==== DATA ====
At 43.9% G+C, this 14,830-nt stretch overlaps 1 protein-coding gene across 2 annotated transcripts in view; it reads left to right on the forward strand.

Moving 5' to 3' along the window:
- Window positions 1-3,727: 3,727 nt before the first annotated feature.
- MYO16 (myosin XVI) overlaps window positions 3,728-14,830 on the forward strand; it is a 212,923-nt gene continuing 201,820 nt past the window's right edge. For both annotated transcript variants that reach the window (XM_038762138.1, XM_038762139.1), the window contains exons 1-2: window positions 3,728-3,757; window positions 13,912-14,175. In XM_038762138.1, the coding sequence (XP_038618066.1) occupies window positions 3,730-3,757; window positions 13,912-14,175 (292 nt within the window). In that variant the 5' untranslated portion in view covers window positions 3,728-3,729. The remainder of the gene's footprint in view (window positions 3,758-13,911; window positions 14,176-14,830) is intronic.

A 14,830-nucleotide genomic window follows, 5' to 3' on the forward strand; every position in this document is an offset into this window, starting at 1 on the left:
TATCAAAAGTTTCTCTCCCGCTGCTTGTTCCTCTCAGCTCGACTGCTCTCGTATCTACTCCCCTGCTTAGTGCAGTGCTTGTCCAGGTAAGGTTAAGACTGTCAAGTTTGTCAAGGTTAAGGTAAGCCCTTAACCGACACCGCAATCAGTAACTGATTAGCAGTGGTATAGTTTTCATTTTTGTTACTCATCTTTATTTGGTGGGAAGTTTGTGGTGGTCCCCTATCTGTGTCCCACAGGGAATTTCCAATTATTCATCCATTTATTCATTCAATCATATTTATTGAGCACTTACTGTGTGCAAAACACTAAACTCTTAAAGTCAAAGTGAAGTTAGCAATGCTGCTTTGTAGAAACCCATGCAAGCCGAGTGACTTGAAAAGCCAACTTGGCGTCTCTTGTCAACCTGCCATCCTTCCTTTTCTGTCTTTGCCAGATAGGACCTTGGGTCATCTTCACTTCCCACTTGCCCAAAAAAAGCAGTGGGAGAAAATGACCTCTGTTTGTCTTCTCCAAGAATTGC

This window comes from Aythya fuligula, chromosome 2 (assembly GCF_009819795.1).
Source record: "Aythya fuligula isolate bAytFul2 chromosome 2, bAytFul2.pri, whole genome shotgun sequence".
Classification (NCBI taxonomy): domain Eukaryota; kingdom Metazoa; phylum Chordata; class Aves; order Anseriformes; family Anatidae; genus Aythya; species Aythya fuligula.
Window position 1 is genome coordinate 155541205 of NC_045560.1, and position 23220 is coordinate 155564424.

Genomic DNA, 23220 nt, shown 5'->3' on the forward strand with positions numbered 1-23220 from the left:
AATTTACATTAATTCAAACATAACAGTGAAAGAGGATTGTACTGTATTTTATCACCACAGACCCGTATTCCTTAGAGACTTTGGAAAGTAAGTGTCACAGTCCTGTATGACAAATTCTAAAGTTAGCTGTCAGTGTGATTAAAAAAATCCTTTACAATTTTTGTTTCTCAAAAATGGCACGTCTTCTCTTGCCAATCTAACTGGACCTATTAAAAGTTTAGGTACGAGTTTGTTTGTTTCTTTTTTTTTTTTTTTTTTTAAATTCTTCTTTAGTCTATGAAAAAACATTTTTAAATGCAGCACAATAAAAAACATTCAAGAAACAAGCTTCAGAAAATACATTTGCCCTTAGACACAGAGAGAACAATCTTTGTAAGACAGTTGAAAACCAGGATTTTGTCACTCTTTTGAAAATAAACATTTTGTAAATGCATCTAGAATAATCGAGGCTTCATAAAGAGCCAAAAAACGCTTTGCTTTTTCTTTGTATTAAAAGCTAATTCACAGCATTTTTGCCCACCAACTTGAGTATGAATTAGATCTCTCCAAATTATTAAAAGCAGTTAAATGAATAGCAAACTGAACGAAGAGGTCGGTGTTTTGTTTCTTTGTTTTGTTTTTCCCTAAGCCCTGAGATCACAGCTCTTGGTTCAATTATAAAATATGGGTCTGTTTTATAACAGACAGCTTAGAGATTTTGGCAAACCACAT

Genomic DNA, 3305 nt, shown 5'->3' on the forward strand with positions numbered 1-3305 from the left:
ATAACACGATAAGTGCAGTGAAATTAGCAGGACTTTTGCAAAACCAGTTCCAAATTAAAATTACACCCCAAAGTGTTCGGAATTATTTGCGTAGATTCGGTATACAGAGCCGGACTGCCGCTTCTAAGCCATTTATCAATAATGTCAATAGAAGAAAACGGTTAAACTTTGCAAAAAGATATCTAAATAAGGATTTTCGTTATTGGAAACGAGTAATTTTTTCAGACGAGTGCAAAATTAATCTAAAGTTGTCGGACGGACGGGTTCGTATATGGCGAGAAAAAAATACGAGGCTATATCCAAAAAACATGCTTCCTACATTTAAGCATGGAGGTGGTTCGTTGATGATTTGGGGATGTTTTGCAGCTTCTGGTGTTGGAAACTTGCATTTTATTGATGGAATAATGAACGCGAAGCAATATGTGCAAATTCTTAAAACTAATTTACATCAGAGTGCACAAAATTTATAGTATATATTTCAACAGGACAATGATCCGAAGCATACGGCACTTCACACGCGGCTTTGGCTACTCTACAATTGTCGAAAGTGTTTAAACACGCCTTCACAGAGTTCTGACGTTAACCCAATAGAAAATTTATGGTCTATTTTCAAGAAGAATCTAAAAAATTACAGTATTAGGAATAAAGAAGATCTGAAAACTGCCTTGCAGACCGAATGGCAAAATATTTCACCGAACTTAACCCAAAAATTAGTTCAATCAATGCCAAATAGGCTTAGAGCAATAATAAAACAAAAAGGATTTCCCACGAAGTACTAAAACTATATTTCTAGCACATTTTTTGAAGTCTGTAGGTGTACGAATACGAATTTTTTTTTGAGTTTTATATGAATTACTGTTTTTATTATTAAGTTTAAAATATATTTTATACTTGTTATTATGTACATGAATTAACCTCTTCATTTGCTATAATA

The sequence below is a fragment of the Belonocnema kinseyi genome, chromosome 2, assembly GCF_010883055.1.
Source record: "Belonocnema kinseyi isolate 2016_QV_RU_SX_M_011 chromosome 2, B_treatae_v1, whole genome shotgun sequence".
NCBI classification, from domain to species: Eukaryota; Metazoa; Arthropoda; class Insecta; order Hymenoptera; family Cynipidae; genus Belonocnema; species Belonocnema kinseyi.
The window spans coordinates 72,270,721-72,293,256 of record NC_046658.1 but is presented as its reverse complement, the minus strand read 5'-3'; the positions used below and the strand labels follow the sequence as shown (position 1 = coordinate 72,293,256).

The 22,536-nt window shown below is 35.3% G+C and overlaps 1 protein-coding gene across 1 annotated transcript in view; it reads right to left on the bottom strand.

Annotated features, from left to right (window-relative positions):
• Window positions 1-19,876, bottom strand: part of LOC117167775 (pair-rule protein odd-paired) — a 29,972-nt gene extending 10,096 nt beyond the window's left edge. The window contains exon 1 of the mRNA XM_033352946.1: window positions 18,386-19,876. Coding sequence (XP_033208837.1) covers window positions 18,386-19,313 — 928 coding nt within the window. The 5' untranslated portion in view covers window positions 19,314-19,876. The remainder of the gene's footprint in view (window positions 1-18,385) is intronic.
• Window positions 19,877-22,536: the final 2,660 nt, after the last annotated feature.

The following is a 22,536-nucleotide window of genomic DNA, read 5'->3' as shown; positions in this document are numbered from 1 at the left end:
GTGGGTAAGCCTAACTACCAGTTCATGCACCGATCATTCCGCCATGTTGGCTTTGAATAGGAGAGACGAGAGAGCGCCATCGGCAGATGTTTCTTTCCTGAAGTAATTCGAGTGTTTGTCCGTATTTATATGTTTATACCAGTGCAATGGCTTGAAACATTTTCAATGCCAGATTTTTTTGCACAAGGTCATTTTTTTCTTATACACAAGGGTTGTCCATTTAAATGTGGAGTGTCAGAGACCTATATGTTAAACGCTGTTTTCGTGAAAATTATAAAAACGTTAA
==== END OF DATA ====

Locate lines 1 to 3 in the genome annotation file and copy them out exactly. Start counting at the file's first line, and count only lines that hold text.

At 43.9% G+C, this 14,830-nt stretch overlaps 1 protein-coding gene across 2 annotated transcripts in view; it reads left to right on the forward strand.

Moving 5' to 3' along the window:
- Window positions 1-3,727: 3,727 nt before the first annotated feature.